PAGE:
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Old 04-27-2011, 02:38 AM   #5 (permalink)
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Manuel de Falla: El amor brujo ("Love, the Magician"). First composed as a symphonic suite, and then as a ballet too. Two of its best-known movements are #8 (Ritual Fire Dance) and #10 (Song of the Will-o'-the-Wisp). This video is from a film based on the ballet:



But, of course, you can also stare at a bonfire, and you'll see how fire dances in time to the music.
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Old 04-27-2011, 03:46 AM   #6 (permalink)
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nothing beats The Blue Danube Waltz

I enjoyed Swan Lake tremendously
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Old 04-27-2011, 10:11 AM   #7 (permalink)
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Manuel de Falla: El amor brujo ("Love, the Magician"). First composed as a symphonic suite, and then as a ballet too. Two of its best-known movements are #8 (Ritual Fire Dance) and #10 (Song of the Will-o'-the-Wisp). This video is from a film based on the ballet:



But, of course, you can also stare at a bonfire, and you'll see how fire dances in time to the music.
Wow! That is *lovely*, Zaqarbal. So dramatic and intense. Hot hot hot!!! You Spanish people, you know how to dance, don't you! I love the sensual flamenco style, the swish of the skirts that sounds like licking flames, and the dragging and stamping of the feet.

I read the plot of the story, and this dance makes perfect sense now that I know the story. I think this clip ends with Lucia dancing with the ghost of Jose to exorcise him from the earth so that he stops haunting his ex-wife whom he married in an arranged marriage while his heart was really with Lucia. This ballet makes "The Nutcracker" romance between a pre-adolescent girl and a...nutcracker...seem rather bland. :/

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nothing beats The Blue Danube Waltz

I enjoyed Swan Lake tremendously
Duce, what YouTube video of "Swan Lake" shows your favorite section?
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If a chicken was smart enough to be able to speak English and run in a geometric pattern, then I think it should be smart enough to dial 911 (999) before getting the axe, and scream to the operator, "Something must be done! Something must be done!"
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Old 04-27-2011, 10:52 AM   #8 (permalink)
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I love On the Beautiful Blue Danube (An Der Schöen Blauen Donau) by Johann Strauss II.



and here's a fun Simpsons take on that piece:



I also like Tchaikovsky's Swan Lake, in particular the Neapolitan Dance:



When I was a kid, we did a ballet dance routine to Léo Delibes' Suite from Sylvia: Pizzicato. You may know this piece from the movie Babe, when Babe was fooling around with the paint cans and the yarn.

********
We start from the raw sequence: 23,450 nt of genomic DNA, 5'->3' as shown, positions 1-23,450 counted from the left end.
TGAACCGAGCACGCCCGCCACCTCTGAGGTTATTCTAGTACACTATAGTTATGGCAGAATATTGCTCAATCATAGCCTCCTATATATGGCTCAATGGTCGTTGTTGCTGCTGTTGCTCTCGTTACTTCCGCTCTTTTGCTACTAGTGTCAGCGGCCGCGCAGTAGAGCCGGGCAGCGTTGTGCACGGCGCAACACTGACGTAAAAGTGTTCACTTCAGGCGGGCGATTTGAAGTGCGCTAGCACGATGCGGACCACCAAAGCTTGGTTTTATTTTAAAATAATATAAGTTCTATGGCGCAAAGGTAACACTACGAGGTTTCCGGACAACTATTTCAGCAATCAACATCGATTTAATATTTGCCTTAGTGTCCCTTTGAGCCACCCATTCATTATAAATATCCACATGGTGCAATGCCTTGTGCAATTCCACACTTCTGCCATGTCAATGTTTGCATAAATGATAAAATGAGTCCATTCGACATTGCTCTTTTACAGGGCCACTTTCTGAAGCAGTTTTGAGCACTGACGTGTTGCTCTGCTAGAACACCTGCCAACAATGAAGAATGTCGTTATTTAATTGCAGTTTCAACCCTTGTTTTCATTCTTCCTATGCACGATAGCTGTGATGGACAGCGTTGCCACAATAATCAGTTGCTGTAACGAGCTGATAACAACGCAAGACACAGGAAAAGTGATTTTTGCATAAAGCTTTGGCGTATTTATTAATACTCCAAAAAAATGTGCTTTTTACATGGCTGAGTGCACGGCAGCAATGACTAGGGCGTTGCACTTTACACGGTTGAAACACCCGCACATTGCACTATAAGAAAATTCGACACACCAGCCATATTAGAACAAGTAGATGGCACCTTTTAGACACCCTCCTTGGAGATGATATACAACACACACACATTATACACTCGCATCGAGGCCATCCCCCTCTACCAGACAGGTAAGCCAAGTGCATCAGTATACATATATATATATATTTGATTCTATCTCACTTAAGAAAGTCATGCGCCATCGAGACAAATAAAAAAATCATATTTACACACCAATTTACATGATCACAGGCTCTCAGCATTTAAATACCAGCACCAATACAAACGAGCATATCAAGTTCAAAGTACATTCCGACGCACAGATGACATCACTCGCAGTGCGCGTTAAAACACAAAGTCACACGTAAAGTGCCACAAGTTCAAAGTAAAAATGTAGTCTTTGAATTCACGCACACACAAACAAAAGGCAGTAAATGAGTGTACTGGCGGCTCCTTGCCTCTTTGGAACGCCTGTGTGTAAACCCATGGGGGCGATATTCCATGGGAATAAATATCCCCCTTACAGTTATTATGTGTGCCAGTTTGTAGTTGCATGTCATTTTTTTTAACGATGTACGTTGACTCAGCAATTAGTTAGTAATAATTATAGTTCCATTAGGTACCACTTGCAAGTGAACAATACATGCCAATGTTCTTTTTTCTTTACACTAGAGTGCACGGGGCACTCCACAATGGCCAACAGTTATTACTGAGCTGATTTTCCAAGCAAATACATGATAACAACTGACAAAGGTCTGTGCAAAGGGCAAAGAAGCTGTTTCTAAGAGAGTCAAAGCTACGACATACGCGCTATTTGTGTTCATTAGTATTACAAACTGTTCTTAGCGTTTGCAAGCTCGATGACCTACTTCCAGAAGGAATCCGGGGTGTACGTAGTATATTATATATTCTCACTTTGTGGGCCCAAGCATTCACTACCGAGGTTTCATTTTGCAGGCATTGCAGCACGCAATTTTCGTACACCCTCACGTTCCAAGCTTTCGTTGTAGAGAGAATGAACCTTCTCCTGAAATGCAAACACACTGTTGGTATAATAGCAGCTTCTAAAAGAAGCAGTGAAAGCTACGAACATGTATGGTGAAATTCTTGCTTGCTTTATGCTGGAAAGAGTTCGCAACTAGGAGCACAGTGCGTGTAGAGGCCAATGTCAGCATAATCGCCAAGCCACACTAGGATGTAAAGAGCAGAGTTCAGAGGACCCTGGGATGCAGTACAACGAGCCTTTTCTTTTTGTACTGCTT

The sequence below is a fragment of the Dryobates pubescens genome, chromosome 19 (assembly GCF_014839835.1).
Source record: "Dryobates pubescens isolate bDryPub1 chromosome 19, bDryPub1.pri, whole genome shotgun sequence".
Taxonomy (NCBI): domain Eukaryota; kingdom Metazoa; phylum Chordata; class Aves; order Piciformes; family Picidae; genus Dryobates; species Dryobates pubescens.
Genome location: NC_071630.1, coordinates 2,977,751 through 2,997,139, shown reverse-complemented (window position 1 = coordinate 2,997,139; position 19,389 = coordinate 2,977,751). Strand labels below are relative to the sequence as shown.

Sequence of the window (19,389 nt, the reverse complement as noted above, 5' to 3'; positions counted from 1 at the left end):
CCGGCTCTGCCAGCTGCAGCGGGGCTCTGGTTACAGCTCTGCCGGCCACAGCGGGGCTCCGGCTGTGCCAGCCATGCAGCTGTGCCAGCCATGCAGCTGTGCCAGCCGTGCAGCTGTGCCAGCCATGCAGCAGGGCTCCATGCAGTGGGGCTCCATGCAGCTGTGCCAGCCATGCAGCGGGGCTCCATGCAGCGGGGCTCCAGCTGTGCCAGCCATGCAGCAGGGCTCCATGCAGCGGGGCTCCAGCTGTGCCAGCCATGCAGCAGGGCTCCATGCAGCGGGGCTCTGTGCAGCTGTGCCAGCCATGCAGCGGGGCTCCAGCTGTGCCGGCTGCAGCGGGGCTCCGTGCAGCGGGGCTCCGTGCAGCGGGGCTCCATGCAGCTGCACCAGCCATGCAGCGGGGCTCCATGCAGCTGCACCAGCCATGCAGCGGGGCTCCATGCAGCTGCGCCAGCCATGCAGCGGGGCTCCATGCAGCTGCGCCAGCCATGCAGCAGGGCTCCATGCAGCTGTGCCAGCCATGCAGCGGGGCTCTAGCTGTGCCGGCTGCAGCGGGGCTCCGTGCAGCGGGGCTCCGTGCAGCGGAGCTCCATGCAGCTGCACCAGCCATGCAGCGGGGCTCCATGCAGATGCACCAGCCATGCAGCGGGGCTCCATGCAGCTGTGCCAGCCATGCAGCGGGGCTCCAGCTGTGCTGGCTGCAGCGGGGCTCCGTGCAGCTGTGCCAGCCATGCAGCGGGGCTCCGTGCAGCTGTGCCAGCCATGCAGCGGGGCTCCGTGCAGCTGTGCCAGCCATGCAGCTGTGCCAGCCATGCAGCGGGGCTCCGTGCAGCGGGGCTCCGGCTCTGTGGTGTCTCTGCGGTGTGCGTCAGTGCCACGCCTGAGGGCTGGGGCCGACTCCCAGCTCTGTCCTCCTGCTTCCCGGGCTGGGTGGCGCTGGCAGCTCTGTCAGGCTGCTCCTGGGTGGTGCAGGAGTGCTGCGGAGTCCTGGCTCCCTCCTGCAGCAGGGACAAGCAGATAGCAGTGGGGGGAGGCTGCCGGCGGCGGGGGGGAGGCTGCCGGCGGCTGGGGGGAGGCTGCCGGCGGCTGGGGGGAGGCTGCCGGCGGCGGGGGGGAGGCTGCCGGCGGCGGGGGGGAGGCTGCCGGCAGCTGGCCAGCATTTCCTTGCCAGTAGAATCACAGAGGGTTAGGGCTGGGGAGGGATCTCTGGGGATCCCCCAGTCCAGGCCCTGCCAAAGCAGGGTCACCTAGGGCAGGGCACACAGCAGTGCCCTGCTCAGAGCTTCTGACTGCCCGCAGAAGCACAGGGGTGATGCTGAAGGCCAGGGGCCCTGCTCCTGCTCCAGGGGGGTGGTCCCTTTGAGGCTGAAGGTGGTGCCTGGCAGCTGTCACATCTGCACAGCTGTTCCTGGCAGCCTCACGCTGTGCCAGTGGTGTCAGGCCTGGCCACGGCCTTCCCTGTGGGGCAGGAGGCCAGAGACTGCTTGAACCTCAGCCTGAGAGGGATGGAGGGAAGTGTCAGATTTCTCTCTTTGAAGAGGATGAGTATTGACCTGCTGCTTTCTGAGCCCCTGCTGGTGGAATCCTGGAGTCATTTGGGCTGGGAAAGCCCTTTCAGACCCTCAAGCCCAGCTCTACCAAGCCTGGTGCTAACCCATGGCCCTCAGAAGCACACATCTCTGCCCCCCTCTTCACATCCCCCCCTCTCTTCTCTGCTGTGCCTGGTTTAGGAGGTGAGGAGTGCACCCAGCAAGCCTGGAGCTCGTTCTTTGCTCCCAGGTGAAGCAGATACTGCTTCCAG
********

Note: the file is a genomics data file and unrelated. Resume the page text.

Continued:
And finally, for some 20th century ballet: Igor Stravinsky's Rite of Spring. Here's some of it (well the first part!)

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Old 04-27-2011, 11:00 AM   #9 (permalink)
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Wow!
Duce, what YouTube video of "Swan Lake" shows your favorite section?
I got a Finlandic production - probably not on youtube, it's probably Act 2 Scene 1 - as the Prince wanders out and finds the Swan Princess, with Mephisto lurking in the backgrund
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Old 05-07-2011, 05:48 AM   #10 (permalink)
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I love On the Beautiful Blue Danube (An Der Schöen Blauen Donau) by Johann Strauss II....
Thank you for all those additions to the thread, Burning Down!

I didn't know Léo Delibes' Suite from Sylvia: Pizzicato was used in the movie Babe, when Babe was fooling around with the paint cans and the yarn.

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I got a Finlandic production - probably not on youtube, it's probably Act 2 Scene 1 - as the Prince wanders out and finds the Swan Princess, with Mephisto lurking in the backgrund
I couldn't find the Finlandic production, but here's another professional production (Ballet of the Kirov Theatre St. Petersburg) of Swan Lake, Act 2 Scene 1, that I'm watching now to see what it is like since you recommend it. Beautiful music.

My only complaint with the choreography is that there is an awful lot of arm/wing flapping! I know they're swans and all, but still...when you've seen 10 flaps, 1000 gets a little tiring.

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Originally Posted by Neapolitan:
If a chicken was smart enough to be able to speak English and run in a geometric pattern, then I think it should be smart enough to dial 911 (999) before getting the axe, and scream to the operator, "Something must be done! Something must be done!"

Last edited by VEGANGELICA; 05-07-2011 at 07:06 AM.